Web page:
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How to get ROI from your conference experience
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Recruiting & Hiring

How to Get ROI from Your Conference Experience

One Minute Takeaway

  • Unless you are deliberate it might be difficult to get a return on an investment in a conference
  • We can forget up to 80% of what we have learned within a week without repetition and reflection
  • Following through on what you’ve learned at a conference requires intention and a plan 

It’s no secret that employees at all levels love professional development opportunities. In fact, 94% of employees would stay at a company that invested in helping them learn. And fortunately, it’s not a one-sided equation! Employers benefit from higher engagement, retention, new skills and a boost in morale. However, whether employees are flying, driving or zooming in, most conferences aren’t free; and unless you are deliberate it might be difficult to get a return on the investment.

How can you use what you’ve learned?

Without repetition, review and reflection, we can forget up to 80% of what we have learned within a week. (Murre and Dros 2015) So, how can you actually retain what you’ve learned and apply it in your environment? We’ve compiled a few helpful tips to get you from charged-up conference attendee to changemaker.

Here are 8 ways to maximize what you’ve learned from any conference.

Be present!

When you make plans to attend a conference, alert your team of your absence and provide them with resources. Make your conference day like your workday, plan for the things you want to attend. If you’re a leader, it’s very important to set the expectation that time spent away for development should be taken seriously.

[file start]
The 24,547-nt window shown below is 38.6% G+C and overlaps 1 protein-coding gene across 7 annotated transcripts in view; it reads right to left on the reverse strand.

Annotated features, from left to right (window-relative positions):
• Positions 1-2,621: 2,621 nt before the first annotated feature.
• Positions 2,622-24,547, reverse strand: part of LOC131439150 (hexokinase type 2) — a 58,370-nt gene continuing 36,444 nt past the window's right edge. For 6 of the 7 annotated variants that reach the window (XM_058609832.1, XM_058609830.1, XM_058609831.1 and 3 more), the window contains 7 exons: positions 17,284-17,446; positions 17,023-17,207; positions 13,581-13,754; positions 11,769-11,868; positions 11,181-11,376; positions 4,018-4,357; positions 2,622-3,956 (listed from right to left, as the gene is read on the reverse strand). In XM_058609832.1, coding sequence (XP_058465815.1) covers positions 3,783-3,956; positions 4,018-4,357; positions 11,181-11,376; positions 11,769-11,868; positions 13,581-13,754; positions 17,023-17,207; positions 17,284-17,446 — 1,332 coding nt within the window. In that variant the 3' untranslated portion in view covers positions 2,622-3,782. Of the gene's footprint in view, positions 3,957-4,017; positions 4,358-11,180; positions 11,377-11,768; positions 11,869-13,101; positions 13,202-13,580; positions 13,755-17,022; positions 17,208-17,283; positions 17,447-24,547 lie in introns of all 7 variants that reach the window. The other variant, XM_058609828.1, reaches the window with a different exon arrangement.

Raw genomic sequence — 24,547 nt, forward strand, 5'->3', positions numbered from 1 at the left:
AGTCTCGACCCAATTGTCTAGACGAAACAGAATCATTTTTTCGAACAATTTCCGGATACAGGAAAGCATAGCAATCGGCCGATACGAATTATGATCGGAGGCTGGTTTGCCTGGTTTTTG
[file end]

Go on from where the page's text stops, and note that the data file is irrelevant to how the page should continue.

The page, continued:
Create metrics

Set an intention for what you want to accomplish while you’re attending the conference. Whether it’s sharing 5 business cards, getting 3 new leads on a learning management system or bringing back at least one new skill for your team, it’s important to identify what’s relevant to your organization right now so you can go into your conference experience with the right plan. Creating realistic metrics can make it much easier to ensure you’re getting the most out of your experience.  

Write it out!

Capture the things that you learned from each session in a notebook or in a notetaking app. If you are not able to take notes, take some time to recap the most important points you learned when you get back. It might also be a good idea to discuss major points with coworkers or peers who also attended immediately after a session. Lunch and learns are a great opportunity for conference attendees to share key findings will colleagues.   

Team up

If you’re attending with a colleague, assign an accountability partner so you can divide and conquer. There’s so much to do at a conference and keeping up can become overwhelming.  Create an itinerary to follow and report back on your experience. Did you meet someone new? Share best practices from your sessions and exchange information! When you arrive back at work, make time to check back in on the things that you learned and hold each other accountable for implementing new strategies at your organization.

Level set, then goal set

Speakers and experts often talk through case studies with amazing outcomes that have conditions, budgets and teams that may be very different from your own. Think clearly about what is realistic in your environment. Who do you need to get on board to help? Set goals related to what you want to accomplish.

Make it real

Break down big concepts and tasks into small actionable items. Create a project plan, assign responsible parties and create milestones. Add new action items to your calendar to take new initiatives seriously.

Dominoes not bowling

Pick just one new initiative to pursue instead of trying to do everything at once. Once completed, move on to the next. Of course, we all want to, ‘hit the ground running’ but instituting changes should be more of a marathon and not a sprint. Don’t try to do everything all at once.

Incentivize yourself

Incorporating new ideas can be hard work. Be sure to give yourself an incentive for following through and achieving your goals!

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